A week ago I bought a Samsung S4. Love it. Just starting to use all of it's functionality. With a bigger battery and memory card...which are on the way... I can easily see it replacing the above. Great for backpacking too. Lose weight. Not only GPS but replace my camera, extra batteries, etc.

    Been using the ViewRanger App and it is real good. The Gaia GPS also looks real cool. I'm going to try it too.
    #14
  15. EmmEff

    EmmEff Long timer

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    I believe the problem is the USB adapter isn't passing enough current. It'd depend on the phone but perhaps the nominal 1A that a typical 12V USB adapter passes isn't enough.

    I know the popular 12V waterproof USB adapter available here wont keep an iPhone 4S charged when the GPS is in use with the screen always on.


    Sent from my iPad using Tapatalk HD
    #15
  16. EmmEff

    EmmEff Long timer

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    Just FYI, you'll be seriously limited by your navigation app choices if you opt for a Windows Phone vs Android or iOS.


    Sent from my iPad using Tapatalk HD
    #16
  17. vanseagal

    vanseagal Adventurer

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    Buy some Nokia Lumia and you are ready to go. I have the 620 model. Works perfectly and map coverage is huge.
    #17
  18. worwig

    worwig Long timer

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    The problem is that the USB charger isn't wired right.

    For Android devices, with the micro USB connector, the data lines, D+ and D-, must be shorted out. If the data lines are not shorted out, it assumes that it is simply plugged into the USB port on a PC. It will only charge at a max rate of around 300ma. Running GPS software at high brightness easily takes over 300ma.
    If you short D+ and D- in the charger, cable or connector, then the device knows that it is on a high output charger, and charges at a higher rate. Depending on what it is, it will charger closer to, or over, 1 amp.
    If you can take the charger apart, short the two center USB pins. Or you can buy charge only cords that have it shorted in the cord. Or you can cut and modify the cable. Or you can simply, carefully, cut a small piece of foil that will short the two center pins in the large USB connector and plug it in.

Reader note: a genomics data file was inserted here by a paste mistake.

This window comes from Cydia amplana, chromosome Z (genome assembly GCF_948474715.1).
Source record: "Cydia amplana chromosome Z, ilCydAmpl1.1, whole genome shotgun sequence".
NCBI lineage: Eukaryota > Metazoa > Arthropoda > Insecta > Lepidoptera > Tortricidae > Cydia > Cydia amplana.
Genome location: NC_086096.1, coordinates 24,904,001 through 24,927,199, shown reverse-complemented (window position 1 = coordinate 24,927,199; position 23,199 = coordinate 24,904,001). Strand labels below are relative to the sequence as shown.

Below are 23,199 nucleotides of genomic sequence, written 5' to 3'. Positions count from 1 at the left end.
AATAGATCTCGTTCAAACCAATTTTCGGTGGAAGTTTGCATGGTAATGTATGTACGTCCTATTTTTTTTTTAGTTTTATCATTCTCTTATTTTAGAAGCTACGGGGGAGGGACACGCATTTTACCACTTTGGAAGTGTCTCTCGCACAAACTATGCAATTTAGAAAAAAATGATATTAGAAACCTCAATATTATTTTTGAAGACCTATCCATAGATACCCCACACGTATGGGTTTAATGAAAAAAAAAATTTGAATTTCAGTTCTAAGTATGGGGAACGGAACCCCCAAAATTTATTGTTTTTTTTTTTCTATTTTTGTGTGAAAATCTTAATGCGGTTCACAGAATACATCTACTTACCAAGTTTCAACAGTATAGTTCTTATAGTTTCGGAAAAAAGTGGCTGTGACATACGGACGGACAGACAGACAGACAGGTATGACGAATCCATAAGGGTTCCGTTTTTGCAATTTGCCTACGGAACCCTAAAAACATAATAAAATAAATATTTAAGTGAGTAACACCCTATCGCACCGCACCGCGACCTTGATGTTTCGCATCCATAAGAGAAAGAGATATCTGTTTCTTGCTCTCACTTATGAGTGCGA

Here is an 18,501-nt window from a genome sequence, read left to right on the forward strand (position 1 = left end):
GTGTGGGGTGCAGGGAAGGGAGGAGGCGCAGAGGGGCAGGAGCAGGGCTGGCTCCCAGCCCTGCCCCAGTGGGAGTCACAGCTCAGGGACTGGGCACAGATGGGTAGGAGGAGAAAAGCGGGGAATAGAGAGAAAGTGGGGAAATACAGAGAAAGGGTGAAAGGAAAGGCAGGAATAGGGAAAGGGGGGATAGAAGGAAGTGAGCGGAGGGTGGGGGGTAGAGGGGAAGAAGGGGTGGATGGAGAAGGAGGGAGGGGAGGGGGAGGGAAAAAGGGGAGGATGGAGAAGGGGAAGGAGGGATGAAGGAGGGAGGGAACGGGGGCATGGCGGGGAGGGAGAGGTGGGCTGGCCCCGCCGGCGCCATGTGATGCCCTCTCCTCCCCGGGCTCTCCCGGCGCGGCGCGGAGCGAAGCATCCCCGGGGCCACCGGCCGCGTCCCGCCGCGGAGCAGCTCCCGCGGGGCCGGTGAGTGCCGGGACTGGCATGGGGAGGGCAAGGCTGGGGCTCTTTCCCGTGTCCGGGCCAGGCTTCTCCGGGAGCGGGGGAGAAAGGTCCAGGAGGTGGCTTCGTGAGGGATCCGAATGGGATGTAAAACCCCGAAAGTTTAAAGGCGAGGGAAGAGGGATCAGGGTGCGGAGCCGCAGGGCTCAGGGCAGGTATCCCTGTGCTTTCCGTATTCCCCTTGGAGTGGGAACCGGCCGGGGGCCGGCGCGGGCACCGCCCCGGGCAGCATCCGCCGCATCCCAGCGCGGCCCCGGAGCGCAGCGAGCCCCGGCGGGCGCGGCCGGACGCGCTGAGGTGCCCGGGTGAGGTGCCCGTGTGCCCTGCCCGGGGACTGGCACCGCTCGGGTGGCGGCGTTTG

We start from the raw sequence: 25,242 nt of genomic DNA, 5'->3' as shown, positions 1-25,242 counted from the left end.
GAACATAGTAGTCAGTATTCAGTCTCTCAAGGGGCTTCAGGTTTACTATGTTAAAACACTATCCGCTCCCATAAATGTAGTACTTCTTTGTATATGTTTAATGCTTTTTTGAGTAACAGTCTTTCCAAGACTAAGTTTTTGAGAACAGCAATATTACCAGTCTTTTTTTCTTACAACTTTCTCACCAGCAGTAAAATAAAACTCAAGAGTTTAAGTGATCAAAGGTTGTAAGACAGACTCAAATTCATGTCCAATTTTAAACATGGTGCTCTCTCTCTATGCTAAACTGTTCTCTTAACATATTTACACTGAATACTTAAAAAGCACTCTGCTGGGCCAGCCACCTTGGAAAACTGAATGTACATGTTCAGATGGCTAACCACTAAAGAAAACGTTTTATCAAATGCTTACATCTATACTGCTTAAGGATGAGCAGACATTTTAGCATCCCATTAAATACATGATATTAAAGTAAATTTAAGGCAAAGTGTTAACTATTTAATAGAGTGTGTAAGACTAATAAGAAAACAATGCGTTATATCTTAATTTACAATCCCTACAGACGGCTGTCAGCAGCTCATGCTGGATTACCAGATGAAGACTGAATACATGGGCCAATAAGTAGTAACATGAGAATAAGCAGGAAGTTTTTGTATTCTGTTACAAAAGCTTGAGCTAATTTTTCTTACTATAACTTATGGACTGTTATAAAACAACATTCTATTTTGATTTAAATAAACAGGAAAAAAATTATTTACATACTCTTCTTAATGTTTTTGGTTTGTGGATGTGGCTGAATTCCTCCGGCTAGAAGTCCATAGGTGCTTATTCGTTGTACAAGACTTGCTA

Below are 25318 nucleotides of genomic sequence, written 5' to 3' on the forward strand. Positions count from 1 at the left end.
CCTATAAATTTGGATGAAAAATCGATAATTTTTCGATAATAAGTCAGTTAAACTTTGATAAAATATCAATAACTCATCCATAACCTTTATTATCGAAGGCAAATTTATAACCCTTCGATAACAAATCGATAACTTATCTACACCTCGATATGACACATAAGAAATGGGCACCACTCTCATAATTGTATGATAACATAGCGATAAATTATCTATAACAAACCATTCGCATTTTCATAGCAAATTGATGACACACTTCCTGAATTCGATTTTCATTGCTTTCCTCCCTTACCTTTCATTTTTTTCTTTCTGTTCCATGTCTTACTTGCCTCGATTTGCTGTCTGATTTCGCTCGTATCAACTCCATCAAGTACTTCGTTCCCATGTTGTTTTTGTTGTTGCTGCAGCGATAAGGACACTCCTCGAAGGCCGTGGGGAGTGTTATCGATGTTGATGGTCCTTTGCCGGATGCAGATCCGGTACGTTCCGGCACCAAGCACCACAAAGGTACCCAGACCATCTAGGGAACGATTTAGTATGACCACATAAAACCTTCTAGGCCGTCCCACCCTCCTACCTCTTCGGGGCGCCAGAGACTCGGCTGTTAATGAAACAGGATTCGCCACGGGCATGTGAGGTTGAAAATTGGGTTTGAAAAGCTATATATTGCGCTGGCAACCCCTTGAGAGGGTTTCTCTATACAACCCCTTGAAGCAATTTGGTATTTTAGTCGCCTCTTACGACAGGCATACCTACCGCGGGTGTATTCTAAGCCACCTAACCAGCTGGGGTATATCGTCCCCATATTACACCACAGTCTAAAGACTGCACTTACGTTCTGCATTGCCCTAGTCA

Load the app called 'battery monitor widget' and it will show you what is going on.

    I use my phone on the handlebars with moving maps all of the time. I was in 'banjo playing country' this past Saturday and Sunday, with sparse cell coverage. I used Osmand+ and occasionally CoPilot for offline maps. The Galaxy S4 has a super bright screen, even in direct sunlight. The battery stays at 100% charge. And I have an aLokSak in my pocket in case of rain.
    #18
  19. Spina

    Spina wannabe motorcyclist

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    Thanks for the answer, now i think I know where the problem is.
    The circuit seems well made ( good cables with fuse that goes to the 12v socket ) so the problem must be in the cable. I use a cigar lighter to usb adpter in the 12v socket, I don't think that this adapter have data pins, it wouldn't be logic given that I don't plug in a 12v socket in the pc...
    I should look for a charge only cable, or modify another one if I find it in the house...

    Edit: also, could I mod the cigar to usb adapter instead of the cable? Given that I can't take that apart without broking it, I would have to use the foil...
    Is there a risk doing it? Is there the possibility of a short in the phone, if something goes bad? ( stupid question maybe, but I don't know nothing about these things...)
    #19
  20. worwig

    worwig Long timer

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    I normally disassemble the cig lighter to USB adapter and put a blob of solder on the two center USB pins to short them out.
    Make 100% sure that you still only have 5 volts at the USB before plugging in the phone.
    #20